But life is complicated for Charlie, as he’s involved with an English woman, Emily Barham (Julie Andrews) who works for the motor pool. Emily has already lost her husband, father, and brother in the war. Put off at first by Charlie’s unapologetic devotion to his physical survival, Emily later comes to better appreciate the content of his “cowardice,” which in fact isn’t cowardice at all but integrity.
In one scene, Charlie tells Emily’s mother what he really thinks of the business of war, expressing his disdain for those who “make heroes of our dead and shrines of our battlefields, who perpetuate war by exalting its sacrifice.” His brother died at Anzio, he explains, but there was no special heroism to it. And now his mother pretends her son died a “brave death,” he reveals, telling the world how proud she is of him. Consequently, his youngest brother can’t wait to enlist.
“What has my mother got for pretending bravery was admirable?” Charlie asks. “She’s under constant sedation and terrified she may wake up some morning and find her last son has run off to be brave.”
Ironically, for all his efforts to avoid combat, in the end Charlie finds himself recruited into the admiral’s scheme to film the first sailor to die on Omaha Beach (good publicity for the Navy!). In a twist of fate, Charlie with his camera winds up the first man to land on Omaha Beach. He is struck down by a German shell and later reported killed. When it turns out he has survived, the military and the press laud him as another “war hero.” He’s not happy about it.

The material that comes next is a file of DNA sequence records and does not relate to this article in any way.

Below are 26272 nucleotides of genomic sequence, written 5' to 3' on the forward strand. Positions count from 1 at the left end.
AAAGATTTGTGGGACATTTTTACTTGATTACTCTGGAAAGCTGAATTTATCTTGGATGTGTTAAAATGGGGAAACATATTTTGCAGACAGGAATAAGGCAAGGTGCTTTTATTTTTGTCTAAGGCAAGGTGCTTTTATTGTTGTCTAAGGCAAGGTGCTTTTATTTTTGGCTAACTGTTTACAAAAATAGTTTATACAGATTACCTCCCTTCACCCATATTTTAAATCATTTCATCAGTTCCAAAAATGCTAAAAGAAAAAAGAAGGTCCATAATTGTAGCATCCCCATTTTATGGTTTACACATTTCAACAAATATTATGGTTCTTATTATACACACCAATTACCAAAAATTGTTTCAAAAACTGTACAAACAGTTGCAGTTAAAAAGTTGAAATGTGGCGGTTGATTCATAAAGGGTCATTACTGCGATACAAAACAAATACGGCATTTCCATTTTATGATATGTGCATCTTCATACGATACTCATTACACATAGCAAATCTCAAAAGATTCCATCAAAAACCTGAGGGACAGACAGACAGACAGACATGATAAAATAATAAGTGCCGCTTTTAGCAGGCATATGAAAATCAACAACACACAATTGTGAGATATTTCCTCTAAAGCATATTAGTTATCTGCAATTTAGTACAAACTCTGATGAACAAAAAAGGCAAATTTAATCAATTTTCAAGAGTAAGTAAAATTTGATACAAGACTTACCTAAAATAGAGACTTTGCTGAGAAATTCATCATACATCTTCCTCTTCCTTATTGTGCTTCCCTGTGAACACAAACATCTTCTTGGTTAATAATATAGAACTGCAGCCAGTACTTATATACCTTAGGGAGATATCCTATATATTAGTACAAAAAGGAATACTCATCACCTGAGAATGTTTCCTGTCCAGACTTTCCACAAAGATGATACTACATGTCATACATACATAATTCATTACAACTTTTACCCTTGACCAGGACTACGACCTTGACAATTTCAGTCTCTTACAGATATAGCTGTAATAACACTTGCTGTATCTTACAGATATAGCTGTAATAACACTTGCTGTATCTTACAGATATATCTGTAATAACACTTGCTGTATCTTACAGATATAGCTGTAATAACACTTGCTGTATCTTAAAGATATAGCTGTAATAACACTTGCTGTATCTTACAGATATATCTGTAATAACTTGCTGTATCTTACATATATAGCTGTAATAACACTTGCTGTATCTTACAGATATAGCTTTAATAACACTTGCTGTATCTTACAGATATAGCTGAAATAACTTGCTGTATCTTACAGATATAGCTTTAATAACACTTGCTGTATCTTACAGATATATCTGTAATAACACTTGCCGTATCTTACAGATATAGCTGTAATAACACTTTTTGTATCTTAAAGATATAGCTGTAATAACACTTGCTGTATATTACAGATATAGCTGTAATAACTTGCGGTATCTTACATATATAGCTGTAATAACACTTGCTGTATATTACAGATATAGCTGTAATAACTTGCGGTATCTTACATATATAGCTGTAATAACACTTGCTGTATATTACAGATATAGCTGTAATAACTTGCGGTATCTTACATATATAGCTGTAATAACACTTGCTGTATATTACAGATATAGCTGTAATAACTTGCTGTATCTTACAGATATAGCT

Shaped by Childhood Hardships
Garner’s progressive sensibilities seemed to reflect his personal character, rooted in a tough childhood and working-class background. As a Korean War veteran, wounded twice, he didn’t care for violence and tried not to glamorize it in his onscreen roles. Offscreen, he had a reputation as an unaffected, modest man who treated others with respect. Indeed, the graciousness with which Garner was known to treat his many fans was a quality in stark contrast to a childhood spent with an abusive stepmother and alcoholic father (his mother died when Garner was only four, likely from a botched abortion, he said). As Garner once said about himself, “I cannot stand to see little people picked on by big people. If a director starts abusing people, I’ll just jump in.” This sensibility for fair play could sometimes play out in other settings, too. In the 1960s, he once witnessed a police assault on a German student protest and was threatened with deportation for publicly comparing the police to Nazis.